Article 4 of the text referring to the blocking of child pornography sites is considered as a Trojan horse. The concerns are that the filtering may be extended to other types of sites out of political reasons as it happened with FNAEG (Fichier National Automatisé des Empreintes Génétiques - Automated National File of Genetic Prints) which started initially by gathering the DNA data of sexual criminals and ended up in containing the DNAs of more than 1,5 million people.
Many organizations (even child protection ones) have expressed several times the idea that, while supporting the fight against child pornography sites, they also believed that the measures proposed by the French government were disproportionate and most of all inefficient.
La Quadrature du Net has brought as example the attempts to forbid the hosting of Wikileaks in France. “This shocking maneuver is a new demonstration of the government's will to by-pass the legal authority in order to play the Internet police in contempt of the fundamental rights. The child protection pretext is only a means for the political power to establish a filtering infrastructure for the information on the net” stated the organization.
The organisations belonging to CLEJ (Collectif Liberté Egalité Justice - Collective for Freedom, Equality and Justice), warn over the fact that the draft text “reveals a political line that is particularly worrying: databases, surveillance, control, detention!” The group is worried by the increased surveillance and believes that “in France the goal is to increase the spying of public space to the maximum: the authorities will be able to place video-surveillance devices practically everywhere in public spaces.”
After going through the National Assembly, the text will go back to the Senate at the beginning of 2011. According to Gérard Larcher, President of French Senate the debate next year will be difficult and “fierce”.
On 1 December 2010, the Privacy Platform held a meeting on the Commission's recent Communication on updating the Data Protection Directive. Hosted by Sophie in't Veld MEP, the panel consisted of: Martin Selmayr, Head of Commissioner Reding's cabinet (who spoke in her absence as the Commissioner was ill), Jacob Kohnstamm, Chairman of the Article 29 WP, and Peter Hustinx, the European Data Protection Supervisor.
The meeting was well attended and overall, it followed standard storyline. In regard to the Communication and future steps for the revised Data Protection Directive, Mr. Kohnstamm urged that more ambition was needed, and listed five general principles that should be kept in mind. First that class action is a necessity, the patchwork of data protection rules should be a thing of the past (particularly in the post-Lisbon EU), the duty of controllers should be strengthened, privacy by design should be addressed more thoroughly and that there should be better enforcement powers for data protection authorities (DPA).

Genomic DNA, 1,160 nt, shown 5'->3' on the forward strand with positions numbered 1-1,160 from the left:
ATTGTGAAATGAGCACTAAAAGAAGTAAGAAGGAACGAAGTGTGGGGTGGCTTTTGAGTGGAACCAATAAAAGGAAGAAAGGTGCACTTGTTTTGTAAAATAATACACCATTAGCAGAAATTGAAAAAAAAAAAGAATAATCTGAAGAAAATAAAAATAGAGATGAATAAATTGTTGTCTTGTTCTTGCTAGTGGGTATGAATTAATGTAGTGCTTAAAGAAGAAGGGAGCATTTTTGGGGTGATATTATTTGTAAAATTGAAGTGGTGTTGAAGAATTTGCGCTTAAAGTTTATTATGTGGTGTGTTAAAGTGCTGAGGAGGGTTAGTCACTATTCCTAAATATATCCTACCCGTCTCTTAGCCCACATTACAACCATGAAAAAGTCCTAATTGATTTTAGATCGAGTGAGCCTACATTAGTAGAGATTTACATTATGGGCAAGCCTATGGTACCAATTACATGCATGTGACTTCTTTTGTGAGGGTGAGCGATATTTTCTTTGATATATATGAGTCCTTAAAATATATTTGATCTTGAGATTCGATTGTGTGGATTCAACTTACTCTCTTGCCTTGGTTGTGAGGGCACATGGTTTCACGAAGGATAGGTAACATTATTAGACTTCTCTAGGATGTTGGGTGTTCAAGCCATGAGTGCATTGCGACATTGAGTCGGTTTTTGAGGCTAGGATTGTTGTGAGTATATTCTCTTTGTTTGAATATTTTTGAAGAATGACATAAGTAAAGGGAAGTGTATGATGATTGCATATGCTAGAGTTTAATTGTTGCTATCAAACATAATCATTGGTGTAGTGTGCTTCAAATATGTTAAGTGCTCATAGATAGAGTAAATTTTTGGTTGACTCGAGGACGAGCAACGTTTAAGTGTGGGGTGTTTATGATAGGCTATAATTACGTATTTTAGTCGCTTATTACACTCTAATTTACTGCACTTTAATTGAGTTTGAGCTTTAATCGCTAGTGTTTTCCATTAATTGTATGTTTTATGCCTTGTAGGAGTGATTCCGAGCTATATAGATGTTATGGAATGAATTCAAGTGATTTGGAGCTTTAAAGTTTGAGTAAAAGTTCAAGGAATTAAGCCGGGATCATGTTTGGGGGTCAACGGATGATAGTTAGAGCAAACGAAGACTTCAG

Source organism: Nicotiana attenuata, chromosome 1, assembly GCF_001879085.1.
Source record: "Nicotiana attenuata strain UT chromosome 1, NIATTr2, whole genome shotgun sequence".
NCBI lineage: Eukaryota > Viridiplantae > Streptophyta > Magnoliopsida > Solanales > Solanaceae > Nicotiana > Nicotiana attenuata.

Peter Hustinx, echoing many statements in support of the Article 29 WP Chairman, emphasized the need to take a bold approach, particularly in terms of enforcement, accountability, harmonisation and including privacy by design into the beginning of the development process rather than tackling it at the end. This approach is outlined in more detail in his recently published policy paper which outlines a more robust approach to data protection.
The issue of real consent was discussed throughout the meeting, where Marc Rotenberg from the Electronic Privacy Information Center (EPIC), commented that “consent” is often anti-privacy, as its terms are dictated by the firm in question. Mr. Hustinx agreed, saying that transparency does not equal consent. Sophie in't Veld made the point that consent implies choice, but in reality, “choice” does not really exist.
In regard to public authorities taking more responsibility and accountability, Ms. In't Veld pointed to the irony that they are usually the greatest violators of privacy, illustrating another dilemma with regards to attaining adequate data protection in the information society.
There was discussion of sanctions and better enforcement measures for the Data Protection Directive and for DPAs. Mr. Kohnstamm agreed that more sanctions are needed, but that the measures also need to expand power and scope in order to logistically take on the added load (adding that currently there are only 80 employees in his DPA).
The public consultation on the Communication is open until 15 January 2011. The Commission plans to release the final review of the Data Protection Directive sometime “around” the summer of 2011.
The Swedish ISP TeliaSonera has recently received a decision at the Swedish Supreme Court that questions a 2009 court decision forcing it to hand over the identity of SweTorrents BitTorrent site operator.
In 2009, four movie studios represented by anti-piracy group Antipiratbyran took TeliaSonera to Södertörn District Court which forced the ISP to reveal the identity of the respective file-sharer.
The anti-piracy group as well as the court considered that, based on Sweden's IPRED (Intellectual Property Rights Enforcement Directive) legislation, ISPs had the obligation to reveal to rightholders the identity of customers involved in copyright infringement cases. The provider refused to comply arguing that ISPs had the fundamental right to protect their customers' privacy and pointing out the conflicts between IPRED and the European Data Protection Directive.